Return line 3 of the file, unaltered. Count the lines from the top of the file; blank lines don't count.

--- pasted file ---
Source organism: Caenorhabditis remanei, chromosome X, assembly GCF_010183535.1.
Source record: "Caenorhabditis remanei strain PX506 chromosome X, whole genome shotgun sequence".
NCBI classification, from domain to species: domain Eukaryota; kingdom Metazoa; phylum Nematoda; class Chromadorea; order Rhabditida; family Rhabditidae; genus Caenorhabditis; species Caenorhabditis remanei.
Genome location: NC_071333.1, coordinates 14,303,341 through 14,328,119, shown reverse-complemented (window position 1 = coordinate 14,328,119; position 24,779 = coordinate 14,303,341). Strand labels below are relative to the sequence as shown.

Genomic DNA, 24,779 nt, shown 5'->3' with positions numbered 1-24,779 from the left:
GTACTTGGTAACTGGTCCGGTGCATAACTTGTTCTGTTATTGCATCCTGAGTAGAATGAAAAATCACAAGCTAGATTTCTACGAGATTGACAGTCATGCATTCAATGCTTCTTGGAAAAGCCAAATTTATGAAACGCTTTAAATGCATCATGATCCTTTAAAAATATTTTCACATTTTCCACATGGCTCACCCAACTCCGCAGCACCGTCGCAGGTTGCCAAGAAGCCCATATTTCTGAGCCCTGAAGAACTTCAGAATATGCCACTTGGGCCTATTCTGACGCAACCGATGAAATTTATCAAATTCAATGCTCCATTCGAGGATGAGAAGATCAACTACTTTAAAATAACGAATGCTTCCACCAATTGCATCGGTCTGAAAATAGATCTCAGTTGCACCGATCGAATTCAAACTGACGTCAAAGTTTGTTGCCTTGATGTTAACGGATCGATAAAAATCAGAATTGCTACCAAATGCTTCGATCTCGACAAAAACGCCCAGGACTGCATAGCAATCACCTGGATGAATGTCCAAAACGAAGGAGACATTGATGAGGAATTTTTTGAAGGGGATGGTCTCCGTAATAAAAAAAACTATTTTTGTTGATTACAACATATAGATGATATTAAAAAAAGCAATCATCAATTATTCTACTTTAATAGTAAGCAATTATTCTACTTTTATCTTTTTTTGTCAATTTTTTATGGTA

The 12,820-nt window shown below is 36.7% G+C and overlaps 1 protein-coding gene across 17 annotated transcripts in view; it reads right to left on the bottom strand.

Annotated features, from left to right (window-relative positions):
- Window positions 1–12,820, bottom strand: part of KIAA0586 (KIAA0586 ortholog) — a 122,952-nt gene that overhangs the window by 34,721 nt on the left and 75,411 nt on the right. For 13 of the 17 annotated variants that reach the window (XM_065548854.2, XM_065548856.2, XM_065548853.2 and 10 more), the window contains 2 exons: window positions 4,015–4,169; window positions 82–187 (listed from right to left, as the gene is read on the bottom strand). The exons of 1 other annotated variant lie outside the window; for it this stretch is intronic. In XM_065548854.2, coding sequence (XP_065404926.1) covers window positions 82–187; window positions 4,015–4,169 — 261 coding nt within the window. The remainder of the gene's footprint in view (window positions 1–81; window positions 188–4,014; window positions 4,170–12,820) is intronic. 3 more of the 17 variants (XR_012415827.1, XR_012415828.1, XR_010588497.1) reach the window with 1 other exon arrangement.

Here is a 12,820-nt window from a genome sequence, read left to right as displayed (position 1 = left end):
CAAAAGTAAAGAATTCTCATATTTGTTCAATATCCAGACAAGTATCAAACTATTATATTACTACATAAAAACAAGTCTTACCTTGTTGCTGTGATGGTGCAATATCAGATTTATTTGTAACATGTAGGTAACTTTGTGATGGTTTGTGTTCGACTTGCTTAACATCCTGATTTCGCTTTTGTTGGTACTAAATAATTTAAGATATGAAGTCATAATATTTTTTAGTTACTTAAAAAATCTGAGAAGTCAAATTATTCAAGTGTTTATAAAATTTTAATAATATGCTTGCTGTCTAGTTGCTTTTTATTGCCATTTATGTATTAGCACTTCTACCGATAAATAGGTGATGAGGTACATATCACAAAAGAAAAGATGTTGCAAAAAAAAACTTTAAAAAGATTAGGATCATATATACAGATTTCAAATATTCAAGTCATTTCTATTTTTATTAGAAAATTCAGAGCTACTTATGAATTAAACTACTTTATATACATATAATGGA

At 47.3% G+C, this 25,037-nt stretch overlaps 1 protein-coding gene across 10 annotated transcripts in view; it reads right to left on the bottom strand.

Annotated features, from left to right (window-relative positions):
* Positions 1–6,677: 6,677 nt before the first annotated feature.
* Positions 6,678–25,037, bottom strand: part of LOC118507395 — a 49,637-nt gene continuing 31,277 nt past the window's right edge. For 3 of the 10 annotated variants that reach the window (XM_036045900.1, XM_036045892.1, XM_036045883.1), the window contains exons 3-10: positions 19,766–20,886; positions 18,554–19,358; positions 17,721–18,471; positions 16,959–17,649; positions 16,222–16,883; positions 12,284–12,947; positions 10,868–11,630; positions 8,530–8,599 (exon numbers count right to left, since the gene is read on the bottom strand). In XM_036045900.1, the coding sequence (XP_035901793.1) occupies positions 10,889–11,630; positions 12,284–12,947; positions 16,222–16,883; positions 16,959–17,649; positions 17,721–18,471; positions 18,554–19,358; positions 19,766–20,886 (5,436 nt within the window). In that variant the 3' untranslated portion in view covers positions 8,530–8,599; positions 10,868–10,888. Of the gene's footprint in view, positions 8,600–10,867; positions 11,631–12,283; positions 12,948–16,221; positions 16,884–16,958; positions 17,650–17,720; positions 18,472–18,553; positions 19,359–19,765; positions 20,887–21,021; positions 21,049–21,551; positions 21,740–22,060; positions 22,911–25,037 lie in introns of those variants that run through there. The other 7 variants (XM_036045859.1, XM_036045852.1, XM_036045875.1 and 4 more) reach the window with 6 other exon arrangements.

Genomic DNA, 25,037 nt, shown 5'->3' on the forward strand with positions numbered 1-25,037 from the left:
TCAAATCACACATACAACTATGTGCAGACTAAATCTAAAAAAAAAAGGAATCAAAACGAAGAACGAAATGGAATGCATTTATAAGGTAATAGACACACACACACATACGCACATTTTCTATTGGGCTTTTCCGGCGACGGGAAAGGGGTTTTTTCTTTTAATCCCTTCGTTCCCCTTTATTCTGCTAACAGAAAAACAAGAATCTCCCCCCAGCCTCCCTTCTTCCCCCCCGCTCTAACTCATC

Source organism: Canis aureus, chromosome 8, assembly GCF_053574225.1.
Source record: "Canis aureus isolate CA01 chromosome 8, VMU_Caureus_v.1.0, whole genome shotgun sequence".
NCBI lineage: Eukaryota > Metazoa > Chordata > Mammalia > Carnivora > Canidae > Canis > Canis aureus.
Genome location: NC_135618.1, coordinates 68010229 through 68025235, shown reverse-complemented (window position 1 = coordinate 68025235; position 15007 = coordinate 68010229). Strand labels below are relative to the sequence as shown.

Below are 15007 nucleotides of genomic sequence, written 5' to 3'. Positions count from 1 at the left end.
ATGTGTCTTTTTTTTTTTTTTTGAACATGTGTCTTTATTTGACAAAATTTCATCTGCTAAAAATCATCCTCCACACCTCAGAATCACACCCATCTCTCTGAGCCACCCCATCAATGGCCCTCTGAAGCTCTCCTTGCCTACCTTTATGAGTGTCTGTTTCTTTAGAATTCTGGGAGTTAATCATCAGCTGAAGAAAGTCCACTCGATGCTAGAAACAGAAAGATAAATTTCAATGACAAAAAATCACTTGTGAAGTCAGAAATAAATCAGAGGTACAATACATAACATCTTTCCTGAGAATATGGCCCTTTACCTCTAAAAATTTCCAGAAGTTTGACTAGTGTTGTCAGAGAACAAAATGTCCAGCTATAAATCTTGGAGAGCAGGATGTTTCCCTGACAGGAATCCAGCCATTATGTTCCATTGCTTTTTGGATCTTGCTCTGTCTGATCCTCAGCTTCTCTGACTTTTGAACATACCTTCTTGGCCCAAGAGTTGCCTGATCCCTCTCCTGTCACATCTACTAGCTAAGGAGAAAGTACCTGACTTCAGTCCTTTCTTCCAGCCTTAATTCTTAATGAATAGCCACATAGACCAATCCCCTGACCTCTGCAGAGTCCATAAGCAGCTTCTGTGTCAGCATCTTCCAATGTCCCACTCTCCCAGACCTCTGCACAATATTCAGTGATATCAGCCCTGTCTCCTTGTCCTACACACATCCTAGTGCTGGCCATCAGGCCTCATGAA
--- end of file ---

NCBI classification, from domain to species: domain Eukaryota; kingdom Metazoa; phylum Nematoda; class Chromadorea; order Rhabditida; family Rhabditidae; genus Caenorhabditis; species Caenorhabditis remanei.